Airport official say no directive received regarding the banning of Lithium Batteries

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Sydney Charles, Operations Manager at the Point Salines International Airport says that Grenada is yet to receive directive from the U S Transportation Department Pipeline and Hazardous Materials Safety Administration about the banning of Lithium batteries from checked baggage.
 

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Sydney Charles, Operations Manager at the Point Salines International Airport says that Grenada is yet to receive directive from the U S Transportation Department Pipeline and Hazardous Materials Safety Administration about the banning of Lithium batteries from checked baggage.
 
“We receive no directive, no instructions about implementation of this new regulation so we cannot advise passengers about it we are not aware about it,” Charles said on Tuesday following inquires about passengers’ compliance to the new regulation. “We cannot put up any sign neither can we warn passengers because we don’t about it,” he said while promising to make inquiries about the rule.
 
The international rule which became effective as of January 01st 2008 is intended to lessen the risk of lithium battery fires on airplanes. According to a statement from the US Transportation Department passengers to US airports will no longer be allowed to pack loose lithium batteries in checked luggage but instead will be required to hold them in carry-on baggage, packed in plastic bags.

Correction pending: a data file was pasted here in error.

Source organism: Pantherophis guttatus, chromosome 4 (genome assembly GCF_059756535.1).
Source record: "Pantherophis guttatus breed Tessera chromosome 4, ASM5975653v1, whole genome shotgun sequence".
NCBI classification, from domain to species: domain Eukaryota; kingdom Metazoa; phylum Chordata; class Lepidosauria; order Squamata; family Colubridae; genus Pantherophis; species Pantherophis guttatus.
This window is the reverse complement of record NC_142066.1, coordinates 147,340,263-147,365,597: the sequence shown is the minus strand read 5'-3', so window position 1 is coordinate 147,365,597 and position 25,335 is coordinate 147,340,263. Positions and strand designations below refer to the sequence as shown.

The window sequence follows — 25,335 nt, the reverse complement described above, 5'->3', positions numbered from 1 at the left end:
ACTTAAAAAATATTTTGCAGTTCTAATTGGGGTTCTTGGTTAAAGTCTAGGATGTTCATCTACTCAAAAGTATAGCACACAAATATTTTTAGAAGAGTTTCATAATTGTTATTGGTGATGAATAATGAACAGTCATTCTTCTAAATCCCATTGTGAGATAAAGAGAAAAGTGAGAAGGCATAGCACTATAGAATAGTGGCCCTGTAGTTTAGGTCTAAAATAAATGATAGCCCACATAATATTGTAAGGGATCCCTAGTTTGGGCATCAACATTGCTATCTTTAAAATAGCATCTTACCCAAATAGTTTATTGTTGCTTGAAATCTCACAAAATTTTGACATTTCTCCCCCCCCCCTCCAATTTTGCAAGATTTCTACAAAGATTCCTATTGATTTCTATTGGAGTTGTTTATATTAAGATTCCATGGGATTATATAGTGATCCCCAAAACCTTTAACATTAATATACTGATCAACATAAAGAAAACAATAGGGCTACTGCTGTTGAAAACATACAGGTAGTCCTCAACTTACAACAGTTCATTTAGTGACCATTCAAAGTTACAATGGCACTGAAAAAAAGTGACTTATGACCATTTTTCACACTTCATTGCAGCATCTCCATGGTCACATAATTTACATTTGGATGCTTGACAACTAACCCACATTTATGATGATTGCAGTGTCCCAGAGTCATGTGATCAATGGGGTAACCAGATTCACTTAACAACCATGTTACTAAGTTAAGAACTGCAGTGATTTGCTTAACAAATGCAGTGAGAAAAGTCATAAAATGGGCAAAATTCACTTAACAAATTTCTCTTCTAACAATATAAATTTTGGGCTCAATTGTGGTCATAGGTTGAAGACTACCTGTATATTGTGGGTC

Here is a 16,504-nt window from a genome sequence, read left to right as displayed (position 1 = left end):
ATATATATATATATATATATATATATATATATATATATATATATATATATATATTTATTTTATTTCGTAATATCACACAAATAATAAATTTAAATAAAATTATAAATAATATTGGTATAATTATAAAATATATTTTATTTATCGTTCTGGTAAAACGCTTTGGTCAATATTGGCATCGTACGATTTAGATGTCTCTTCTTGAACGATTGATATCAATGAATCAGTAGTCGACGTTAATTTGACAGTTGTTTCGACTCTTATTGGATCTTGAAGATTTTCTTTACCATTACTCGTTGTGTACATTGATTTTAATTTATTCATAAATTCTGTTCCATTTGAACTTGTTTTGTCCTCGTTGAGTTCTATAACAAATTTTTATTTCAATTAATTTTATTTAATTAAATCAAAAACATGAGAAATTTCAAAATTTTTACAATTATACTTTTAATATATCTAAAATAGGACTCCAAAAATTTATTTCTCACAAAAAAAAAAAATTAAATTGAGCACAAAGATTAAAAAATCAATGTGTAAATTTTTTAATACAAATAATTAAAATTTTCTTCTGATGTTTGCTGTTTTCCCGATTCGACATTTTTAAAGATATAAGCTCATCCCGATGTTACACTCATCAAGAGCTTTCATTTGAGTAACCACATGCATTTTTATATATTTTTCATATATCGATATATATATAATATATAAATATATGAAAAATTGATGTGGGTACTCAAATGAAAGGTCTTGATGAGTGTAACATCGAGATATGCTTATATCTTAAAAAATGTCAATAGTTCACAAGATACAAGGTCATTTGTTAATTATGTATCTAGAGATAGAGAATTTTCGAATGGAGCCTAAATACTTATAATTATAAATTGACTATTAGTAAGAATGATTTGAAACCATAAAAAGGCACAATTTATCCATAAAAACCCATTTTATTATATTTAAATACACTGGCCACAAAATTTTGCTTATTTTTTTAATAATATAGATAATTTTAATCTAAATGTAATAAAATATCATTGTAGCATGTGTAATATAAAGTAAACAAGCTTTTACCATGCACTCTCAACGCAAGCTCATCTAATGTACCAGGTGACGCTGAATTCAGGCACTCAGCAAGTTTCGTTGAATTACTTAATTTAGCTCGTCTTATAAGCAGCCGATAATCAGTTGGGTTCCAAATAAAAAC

The new regulation doesn’t apply to lithium batteries that are already installed in electronic devices, such as laptops, cell phones, and cameras. Those can be checked in. Additionally, only two spare rechargeable lithium batteries will be allowed on airplanes per passenger in carry-on bags.
 
The administration is treating lithium batteries as hazardous materials since they’re known for overheating and catching fire in some conditions. Tests conducted by the Federal Aviation Administration show that aircraft cargo fire suppression systems on airplanes are incapable of containing fires caused by non rechargeable lithium batteries packaged in bulk quantities.
 
A small fire source is enough to ignite a lithium battery. The outer plastic coating can melt easily and fuse neighboring batteries together to increase the intensity of the fire, according to a June 2004 report published by the Office of Aviation Research.
In a situation where a lithium battery ignites in carry-on baggage, flight crews can better monitor the fire since they have access to fire extinguishers. There have been several instances in the past year that have raised red flags about lithium batteries.

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